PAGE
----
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‘Robust defence needed to block Turkey’s unilateral plans for Varosha’

There are more than 400 seafront plots in Varosha

The Greek Cypriot side needs to mount a robust legal defence to block unilateral Turkish plans to develop Varosha, and it needs to do it fast, a leading human rights lawyer has stressed.

Speaking to the Cyprus Mail on Tuesday, Achilleas Demetriades called the recent roundtable discussion held in the fenced-off area of Famagusta “a serious development” that necessitates a vigorous response from Greek Cypriot refugees.

He was alluding to Saturday’s meeting, held at the Sandy Beach Hotel in Varosha, and attended by Turkish and Turkish Cypriot officials, representatives of the Turkish Cypriot religious foundation Evkaf, and Turkish and Turkish Cypriot lawyers.

The roundtable discussed the mooted opening up of the fenced-off area, with Turkey’s Vice-President Fuat Oktay arguing it was time to open up Varosha as there had been no progress in finding a solution to the Cyprus problem for almost half a century.

Oktay said the roundtable discussed the inventory on buildings and other infrastructure carried out by the Turkish Cypriot ‘government’. He said they would look into the state of the approximately 8,650 buildings in Varosha.

Metin Feyzioglu, the head of the Turkish Union of Bar Associations that organised the event, said there were 281 cases of Greek Cypriots who filed to the north’s Immovable Property Commission (IPC) for compensation.

Feyzioglu said also the overall compensation for these properties is estimated at around €2 billion. Another case was now before the European Court of Human Rights (ECHR) on the grounds that the IPC no longer offered effective remedy.

According to Demetriades, Feyzioglu’s remarks demonstrate the Turkish side has a full picture on the applications for restitution (return) and compensation for loss of use filed by Greek Cypriots, and that in itself is important.

What the Turkish side really wants, is to open up Varosha’s beach front.

“So with that in mind, the next step is what do we do about it? I believe Varosha refugees who own plots on the beach should file applications to the IPC en masse,” Demetriades said.

There are 425 plots on the beach front, which extends from the Contandia hotel to the Golden Sands hotel.

“Theoretically, you can file 425 applications requesting immediate restitution and compensation for loss of use from 1974 to date, and in this way hope to thwart Turkish designs on Varosha.

“The reason you’re able do that, is because Turkey cannot invoke the rights of the current user in the case of Varosha, as the properties there are unoccupied.”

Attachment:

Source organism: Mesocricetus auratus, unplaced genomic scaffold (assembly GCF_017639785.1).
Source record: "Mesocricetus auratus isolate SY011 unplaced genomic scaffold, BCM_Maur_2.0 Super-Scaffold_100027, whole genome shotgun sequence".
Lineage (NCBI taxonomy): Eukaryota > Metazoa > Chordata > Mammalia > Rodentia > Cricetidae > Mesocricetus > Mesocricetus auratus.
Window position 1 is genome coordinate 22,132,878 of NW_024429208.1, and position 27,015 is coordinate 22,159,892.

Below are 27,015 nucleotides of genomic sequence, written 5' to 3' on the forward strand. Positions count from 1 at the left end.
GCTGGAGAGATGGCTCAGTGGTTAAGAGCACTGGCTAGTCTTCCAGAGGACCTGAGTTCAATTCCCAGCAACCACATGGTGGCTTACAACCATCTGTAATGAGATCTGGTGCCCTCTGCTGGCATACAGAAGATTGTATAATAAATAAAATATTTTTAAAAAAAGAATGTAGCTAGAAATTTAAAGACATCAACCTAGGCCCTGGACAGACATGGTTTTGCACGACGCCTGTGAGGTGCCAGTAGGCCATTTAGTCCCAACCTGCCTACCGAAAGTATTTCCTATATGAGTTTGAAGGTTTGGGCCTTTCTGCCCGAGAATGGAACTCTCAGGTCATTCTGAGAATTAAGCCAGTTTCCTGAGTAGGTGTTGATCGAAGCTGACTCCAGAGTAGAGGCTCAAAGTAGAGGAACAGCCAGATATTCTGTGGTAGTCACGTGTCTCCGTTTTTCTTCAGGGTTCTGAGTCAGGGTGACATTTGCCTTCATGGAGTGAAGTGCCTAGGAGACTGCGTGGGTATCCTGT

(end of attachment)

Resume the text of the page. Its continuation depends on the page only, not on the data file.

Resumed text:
That ought to be the minimum response. A more robust action would consist of a ‘swarming’ with all the owners of the 6,082 plots inside Varosha filing applications to the IPC.

“And to do that, you’d need up-to-date certificates of ownership from the authorities of the Republic – the land registry. The title deeds should bear the name of living persons. Where companies are concerned, the shareholder status should likewise be updated.”

Demetriades qualifies that it’s up to each individual to decide whether to apply to the IPC.

“That said, my advice is to apply only for restitution and for loss of use plus interest since 1974.”

For the enterprise to have teeth, various entities need to engage: Famagusta municipality, the Famagusta chamber of commerce, and the Cyprus hoteliers association. These organisations could encourage and help their members or citizens to file applications.

On its part, the Cyprus government should offer official property valuations to support the loss-of-use claims.

“Once all that is done, then you’d have the real cost for Turkey for loss of use of property, and you’d have people returning to their homes,” the lawyer offered.

Demetriades has been highly critical of the government’s reluctance to support Greek Cypriot recourses to the ECHR.

Regarding the case of Greek Cypriot company KV Mediterranean Tours, which owns a complex of residences inside Varosha and is seeking compensation from Turkey for compensation for loss of use and restitution of their property, he says it’s his understanding that the attorney-general’s office – after some dithering – will be providing support to the applicants with official property valuations and legal arguments.

Earlier, Turkey had made a unilateral statement before the ECHR offering the company approximately €5,000 for settlement and dismissal of the case.

Demetriades, the company’s attorney, said he will be filing his objection to the offer by February 28.



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